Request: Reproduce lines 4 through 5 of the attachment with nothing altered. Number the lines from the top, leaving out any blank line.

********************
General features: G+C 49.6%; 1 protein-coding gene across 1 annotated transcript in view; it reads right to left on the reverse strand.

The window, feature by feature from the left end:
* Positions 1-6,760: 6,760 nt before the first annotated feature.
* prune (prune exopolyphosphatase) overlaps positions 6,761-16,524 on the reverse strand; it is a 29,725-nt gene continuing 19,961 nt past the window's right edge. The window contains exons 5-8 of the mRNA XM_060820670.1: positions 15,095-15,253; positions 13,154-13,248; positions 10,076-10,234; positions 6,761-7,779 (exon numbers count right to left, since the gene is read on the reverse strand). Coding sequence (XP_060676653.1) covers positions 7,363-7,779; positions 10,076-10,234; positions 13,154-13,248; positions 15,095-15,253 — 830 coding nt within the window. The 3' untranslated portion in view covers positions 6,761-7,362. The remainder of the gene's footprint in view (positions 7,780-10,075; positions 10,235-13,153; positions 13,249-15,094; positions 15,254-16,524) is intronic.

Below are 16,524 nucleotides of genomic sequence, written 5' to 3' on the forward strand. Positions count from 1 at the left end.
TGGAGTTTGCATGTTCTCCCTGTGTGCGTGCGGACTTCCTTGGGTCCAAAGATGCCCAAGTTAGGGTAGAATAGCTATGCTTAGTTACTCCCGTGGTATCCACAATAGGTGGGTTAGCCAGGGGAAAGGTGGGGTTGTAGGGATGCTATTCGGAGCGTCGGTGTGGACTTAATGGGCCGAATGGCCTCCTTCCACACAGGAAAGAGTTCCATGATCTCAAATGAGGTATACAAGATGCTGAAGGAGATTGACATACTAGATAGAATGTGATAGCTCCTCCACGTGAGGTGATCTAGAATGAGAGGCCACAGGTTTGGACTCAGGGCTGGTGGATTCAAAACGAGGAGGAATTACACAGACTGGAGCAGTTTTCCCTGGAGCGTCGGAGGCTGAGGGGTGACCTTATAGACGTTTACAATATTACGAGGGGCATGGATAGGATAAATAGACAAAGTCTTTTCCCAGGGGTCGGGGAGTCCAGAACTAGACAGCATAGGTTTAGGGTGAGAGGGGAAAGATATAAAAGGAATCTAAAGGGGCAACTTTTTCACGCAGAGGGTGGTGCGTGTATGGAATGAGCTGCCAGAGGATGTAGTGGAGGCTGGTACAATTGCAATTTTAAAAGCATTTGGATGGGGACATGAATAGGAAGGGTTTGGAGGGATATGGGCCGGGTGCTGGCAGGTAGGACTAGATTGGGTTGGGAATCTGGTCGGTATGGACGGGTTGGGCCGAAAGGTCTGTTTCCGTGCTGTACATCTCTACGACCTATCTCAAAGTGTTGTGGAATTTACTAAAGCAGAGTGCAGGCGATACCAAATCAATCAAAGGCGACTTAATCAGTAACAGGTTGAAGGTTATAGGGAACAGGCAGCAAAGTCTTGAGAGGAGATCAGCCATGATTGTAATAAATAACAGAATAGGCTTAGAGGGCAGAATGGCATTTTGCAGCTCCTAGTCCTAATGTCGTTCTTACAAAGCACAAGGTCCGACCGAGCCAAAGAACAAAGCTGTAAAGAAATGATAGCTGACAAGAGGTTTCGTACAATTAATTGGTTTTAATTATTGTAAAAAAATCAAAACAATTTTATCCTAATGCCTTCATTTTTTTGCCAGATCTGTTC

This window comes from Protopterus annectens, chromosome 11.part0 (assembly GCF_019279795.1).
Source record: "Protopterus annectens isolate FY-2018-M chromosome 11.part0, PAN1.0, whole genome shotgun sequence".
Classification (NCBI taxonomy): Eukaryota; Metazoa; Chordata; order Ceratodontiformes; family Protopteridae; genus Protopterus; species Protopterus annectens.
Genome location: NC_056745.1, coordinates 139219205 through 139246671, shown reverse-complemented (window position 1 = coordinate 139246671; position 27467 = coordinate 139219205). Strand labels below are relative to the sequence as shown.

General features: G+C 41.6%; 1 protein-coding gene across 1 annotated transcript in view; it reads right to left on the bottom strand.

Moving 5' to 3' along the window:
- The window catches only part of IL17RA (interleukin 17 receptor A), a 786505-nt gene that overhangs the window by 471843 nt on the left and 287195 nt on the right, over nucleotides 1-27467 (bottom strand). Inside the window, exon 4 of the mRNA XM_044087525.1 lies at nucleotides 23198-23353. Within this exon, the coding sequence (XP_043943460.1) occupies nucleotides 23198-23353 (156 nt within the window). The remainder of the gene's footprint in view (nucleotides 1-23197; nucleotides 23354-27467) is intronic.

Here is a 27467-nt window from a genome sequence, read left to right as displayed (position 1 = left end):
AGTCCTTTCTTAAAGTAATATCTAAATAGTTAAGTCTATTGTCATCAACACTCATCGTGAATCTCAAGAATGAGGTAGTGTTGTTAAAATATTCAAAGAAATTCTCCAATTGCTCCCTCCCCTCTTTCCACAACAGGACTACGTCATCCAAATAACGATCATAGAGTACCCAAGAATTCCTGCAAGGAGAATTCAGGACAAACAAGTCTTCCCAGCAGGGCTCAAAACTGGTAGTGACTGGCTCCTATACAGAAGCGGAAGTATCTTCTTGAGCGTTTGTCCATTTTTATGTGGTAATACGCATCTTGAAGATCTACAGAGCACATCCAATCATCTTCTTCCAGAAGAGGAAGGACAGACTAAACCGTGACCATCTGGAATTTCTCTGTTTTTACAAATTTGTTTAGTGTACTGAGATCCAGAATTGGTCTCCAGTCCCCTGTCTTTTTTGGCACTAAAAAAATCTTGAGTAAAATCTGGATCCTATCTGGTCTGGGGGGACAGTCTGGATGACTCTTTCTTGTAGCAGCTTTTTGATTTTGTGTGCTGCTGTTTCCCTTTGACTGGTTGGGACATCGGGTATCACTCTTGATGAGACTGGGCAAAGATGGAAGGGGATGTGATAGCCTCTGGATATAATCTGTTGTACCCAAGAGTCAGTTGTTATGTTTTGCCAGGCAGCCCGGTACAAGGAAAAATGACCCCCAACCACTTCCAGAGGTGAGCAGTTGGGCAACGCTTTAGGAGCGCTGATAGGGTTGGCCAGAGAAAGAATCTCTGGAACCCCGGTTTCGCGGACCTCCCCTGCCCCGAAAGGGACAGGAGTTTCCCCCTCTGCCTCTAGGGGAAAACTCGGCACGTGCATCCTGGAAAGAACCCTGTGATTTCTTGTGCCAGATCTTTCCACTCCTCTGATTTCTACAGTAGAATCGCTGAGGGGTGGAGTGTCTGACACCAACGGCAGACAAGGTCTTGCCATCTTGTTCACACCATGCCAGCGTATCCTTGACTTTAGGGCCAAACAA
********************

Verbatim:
* prune (prune exopolyphosphatase) overlaps positions 6,761-16,524 on the reverse strand; it is a 29,725-nt gene continuing 19,961 nt past the window's right edge. The window contains exons 5-8 of the mRNA XM_060820670.1: positions 15,095-15,253; positions 13,154-13,248; positions 10,076-10,234; positions 6,761-7,779 (exon numbers count right to left, since the gene is read on the reverse strand). Coding sequence (XP_060676653.1) covers positions 7,363-7,779; positions 10,076-10,234; positions 13,154-13,248; positions 15,095-15,253 — 830 coding nt within the window. The 3' untranslated portion in view covers positions 6,761-7,362. The remainder of the gene's footprint in view (positions 7,780-10,075; positions 10,235-13,153; positions 13,249-15,094; positions 15,254-16,524) is intronic.

Below are 16,524 nucleotides of genomic sequence, written 5' to 3' on the forward strand. Positions count from 1 at the left end.